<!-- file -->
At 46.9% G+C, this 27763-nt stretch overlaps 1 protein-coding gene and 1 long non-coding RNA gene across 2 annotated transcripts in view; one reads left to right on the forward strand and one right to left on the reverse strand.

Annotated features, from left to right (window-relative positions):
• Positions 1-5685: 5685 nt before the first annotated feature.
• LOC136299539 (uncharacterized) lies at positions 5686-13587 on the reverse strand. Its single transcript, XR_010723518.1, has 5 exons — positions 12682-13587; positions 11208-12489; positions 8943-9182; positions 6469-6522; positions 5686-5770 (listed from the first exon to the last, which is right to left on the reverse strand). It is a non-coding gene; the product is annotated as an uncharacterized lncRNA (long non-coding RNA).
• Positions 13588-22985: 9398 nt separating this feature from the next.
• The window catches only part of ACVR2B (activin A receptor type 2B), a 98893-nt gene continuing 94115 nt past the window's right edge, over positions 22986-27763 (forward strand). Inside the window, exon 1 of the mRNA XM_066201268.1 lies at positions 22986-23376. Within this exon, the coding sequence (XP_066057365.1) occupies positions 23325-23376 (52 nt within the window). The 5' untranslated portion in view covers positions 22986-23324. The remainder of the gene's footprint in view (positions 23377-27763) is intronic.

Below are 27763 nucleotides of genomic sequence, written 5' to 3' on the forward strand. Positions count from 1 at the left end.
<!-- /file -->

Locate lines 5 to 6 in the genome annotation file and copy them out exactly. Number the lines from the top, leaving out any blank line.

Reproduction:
• Positions 13588-22985: 9398 nt separating this feature from the next.
• The window catches only part of ACVR2B (activin A receptor type 2B), a 98893-nt gene continuing 94115 nt past the window's right edge, over positions 22986-27763 (forward strand). Inside the window, exon 1 of the mRNA XM_066201268.1 lies at positions 22986-23376. Within this exon, the coding sequence (XP_066057365.1) occupies positions 23325-23376 (52 nt within the window). The 5' untranslated portion in view covers positions 22986-23324. The remainder of the gene's footprint in view (positions 23377-27763) is intronic.